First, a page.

Though America is perhaps more divided than ever when it comes to political issues, one thing remains — patriotism. While many people have different ideas of what’s good for America, a huge percentage of American’s share a love for the country.
And it’s no wonder why. America was created for liberals or for conservatives. It was created as a diverse nation that supports the belief that man shapes his own destiny.
But patriotism isn’t just an American sentiment. In fact, country’s like India and Australia are right behind America for thinking that they’re the best country in the world. While you might not agree and think that America is the best, you can still admire the sentiment of patriotism, and understand the positive impacts it has.
This article will walk you through the way patriotism is expressed throughout the world, and how you can express it yourself.
What Is Patriotism?
Patriotism is a love of one’s country. It means that someone is vigorously and enthusiastically devoted to serving their country, and wants their best for it. Patriots are willing to make sacrifices for the good of their nation.
Patriots often find themselves happy, because they’re tied to roots. They can look back with pride at the past of the country, and therefore are able to better plan for the future. It’s no wonder why many patriots are also devoted to their families.
There’s a big difference between patriotism and nationalism. Nationalism is more about power, about being more prideful of a “nationality” than a specific countries’ history. This leads to toxic ideas such as racism; a great example of a nationalist country was Germany under the power of Hitler.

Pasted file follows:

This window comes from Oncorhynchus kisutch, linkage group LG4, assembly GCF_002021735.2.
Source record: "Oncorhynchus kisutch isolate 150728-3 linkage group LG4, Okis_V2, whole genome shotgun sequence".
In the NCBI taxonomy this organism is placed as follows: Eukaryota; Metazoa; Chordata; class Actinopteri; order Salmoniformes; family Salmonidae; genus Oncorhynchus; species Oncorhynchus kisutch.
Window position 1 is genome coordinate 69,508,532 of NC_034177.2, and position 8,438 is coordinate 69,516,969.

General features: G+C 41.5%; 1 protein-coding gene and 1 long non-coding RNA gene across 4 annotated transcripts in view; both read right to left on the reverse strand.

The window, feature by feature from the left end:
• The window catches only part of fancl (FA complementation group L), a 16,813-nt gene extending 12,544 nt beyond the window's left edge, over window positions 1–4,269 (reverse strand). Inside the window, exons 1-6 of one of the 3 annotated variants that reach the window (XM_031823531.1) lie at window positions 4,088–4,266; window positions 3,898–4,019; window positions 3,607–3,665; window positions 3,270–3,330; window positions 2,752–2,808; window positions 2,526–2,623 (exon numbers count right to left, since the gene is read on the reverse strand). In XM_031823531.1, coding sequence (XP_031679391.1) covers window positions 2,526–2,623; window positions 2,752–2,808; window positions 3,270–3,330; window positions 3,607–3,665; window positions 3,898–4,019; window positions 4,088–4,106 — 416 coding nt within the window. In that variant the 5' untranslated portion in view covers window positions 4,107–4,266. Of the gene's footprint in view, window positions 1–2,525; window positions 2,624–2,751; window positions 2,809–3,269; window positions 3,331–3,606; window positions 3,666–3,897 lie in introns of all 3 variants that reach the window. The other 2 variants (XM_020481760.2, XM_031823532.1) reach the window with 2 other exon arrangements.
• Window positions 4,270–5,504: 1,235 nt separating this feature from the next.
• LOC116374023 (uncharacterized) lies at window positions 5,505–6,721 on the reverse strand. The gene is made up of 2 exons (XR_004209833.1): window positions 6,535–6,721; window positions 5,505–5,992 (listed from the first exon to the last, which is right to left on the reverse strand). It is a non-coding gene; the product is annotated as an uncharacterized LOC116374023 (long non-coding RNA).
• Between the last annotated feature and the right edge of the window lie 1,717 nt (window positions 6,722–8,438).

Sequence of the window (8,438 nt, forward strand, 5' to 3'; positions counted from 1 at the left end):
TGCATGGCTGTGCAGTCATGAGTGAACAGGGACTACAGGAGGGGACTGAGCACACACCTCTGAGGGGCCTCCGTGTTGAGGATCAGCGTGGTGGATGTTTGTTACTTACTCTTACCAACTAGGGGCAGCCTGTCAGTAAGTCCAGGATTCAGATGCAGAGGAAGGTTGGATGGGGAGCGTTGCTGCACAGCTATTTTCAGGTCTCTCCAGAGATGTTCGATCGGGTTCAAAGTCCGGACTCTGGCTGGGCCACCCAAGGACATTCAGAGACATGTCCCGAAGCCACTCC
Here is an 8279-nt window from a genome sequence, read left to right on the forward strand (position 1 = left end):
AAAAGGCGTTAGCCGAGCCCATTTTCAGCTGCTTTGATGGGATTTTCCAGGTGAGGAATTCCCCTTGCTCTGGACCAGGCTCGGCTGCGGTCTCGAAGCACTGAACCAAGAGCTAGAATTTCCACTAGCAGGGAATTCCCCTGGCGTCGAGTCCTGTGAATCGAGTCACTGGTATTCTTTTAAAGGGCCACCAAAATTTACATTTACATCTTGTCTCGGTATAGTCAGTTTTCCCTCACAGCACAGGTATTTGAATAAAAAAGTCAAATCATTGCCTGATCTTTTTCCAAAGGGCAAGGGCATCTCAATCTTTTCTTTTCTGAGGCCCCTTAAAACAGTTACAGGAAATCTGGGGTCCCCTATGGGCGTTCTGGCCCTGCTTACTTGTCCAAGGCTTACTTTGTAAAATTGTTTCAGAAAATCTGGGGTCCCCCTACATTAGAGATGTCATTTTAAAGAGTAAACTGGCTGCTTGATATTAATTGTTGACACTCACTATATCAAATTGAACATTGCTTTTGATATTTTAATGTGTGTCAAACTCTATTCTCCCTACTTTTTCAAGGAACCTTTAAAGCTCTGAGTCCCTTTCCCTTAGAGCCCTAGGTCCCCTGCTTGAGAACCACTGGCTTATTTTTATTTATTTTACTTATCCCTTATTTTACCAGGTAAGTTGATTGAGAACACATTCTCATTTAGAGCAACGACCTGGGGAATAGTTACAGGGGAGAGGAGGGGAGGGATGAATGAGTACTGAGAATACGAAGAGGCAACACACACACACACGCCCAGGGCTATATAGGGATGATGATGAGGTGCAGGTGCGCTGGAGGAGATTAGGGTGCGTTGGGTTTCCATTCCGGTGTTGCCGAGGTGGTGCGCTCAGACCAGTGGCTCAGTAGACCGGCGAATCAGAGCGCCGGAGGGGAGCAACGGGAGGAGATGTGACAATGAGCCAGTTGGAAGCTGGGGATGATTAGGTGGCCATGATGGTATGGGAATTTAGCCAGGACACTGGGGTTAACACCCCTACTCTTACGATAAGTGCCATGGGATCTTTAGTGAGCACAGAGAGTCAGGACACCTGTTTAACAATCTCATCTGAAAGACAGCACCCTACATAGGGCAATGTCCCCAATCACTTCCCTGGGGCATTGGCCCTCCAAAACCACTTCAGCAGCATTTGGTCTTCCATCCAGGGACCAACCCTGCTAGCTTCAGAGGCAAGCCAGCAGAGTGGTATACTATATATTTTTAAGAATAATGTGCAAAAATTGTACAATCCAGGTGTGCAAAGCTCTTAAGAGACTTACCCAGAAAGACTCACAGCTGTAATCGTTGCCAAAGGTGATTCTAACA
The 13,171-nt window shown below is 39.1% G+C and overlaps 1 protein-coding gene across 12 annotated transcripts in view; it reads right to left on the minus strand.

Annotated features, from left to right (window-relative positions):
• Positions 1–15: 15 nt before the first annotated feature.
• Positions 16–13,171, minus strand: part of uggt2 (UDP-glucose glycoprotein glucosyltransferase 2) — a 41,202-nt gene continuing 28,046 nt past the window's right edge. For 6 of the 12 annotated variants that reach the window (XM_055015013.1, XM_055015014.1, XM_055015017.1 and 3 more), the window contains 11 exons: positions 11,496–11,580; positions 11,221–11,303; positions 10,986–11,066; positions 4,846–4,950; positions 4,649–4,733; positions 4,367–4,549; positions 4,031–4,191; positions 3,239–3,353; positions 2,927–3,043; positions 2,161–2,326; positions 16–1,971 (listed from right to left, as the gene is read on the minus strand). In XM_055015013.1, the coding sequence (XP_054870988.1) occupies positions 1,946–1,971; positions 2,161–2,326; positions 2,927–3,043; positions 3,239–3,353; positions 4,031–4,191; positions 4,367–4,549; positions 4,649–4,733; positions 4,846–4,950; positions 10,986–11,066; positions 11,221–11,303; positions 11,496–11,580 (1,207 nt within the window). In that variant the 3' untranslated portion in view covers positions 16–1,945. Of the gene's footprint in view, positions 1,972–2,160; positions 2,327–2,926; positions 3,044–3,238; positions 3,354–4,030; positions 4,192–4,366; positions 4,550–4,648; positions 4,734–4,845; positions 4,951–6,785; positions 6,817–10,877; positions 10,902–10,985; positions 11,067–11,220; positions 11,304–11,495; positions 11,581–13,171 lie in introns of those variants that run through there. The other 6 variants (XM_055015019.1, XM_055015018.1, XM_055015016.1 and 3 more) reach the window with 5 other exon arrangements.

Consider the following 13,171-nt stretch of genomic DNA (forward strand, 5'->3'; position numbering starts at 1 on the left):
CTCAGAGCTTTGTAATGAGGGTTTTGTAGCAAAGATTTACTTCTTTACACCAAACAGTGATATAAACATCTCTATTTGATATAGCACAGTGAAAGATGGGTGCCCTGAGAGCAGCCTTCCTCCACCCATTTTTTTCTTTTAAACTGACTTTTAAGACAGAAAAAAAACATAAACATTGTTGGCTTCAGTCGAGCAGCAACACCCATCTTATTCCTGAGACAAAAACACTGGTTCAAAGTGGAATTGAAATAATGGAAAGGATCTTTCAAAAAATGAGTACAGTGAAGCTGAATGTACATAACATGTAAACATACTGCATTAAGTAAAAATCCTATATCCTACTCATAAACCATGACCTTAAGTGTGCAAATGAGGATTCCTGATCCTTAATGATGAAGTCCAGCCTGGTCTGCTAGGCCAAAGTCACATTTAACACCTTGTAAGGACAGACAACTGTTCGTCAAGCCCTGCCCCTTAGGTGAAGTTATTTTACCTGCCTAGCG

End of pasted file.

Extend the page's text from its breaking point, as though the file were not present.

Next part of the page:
Patriotism expresses the common good of the country. It doesn’t focus on one nationality, because it understands that many nationalities come together to create a country. Patriots in America remember that Irish, Italian, Latin American, especially Chinese immigrants help build the infrastructure of this country.
How Is Patriotism Expressed Around the World?
Patriotism is expressed around the world in all sorts of different ways. Let’s see some of the things that most countries have in common.
One of the biggest pride of a country is the literature that they export. Literature is the pinnacle of human thought, broken down into stories and unique language. It’s much easier to understand than philosophy.
Different countries have ways of honoring their literary icons. Dublin celebrates Bloomsday every year, the day that legendary Irish novel Ulysses by James Joyce takes place. Britain honors Shakespeare by constantly supporting his works through the Royal Shakespeare Company.
America has famous literary figures too. Writer Thomas Pynchon might be famously reclusive, but he’s considered one of the best living writers in the world. His experimental novel Gravity’s Rainbow is considered one of the best novels of the second half of the twentieth century.
American literary figures run the political gamut, from the socialism of science-fiction writer Kurt Vonnegut to the conservatism of modernist poet Wallace Stevens. You can take refuge in the rugged old-world masculinity of Hemingway and Faulkner, or explore the perspectives on the future in writers such as Don Delillo, John Barth, and Junot Diaz.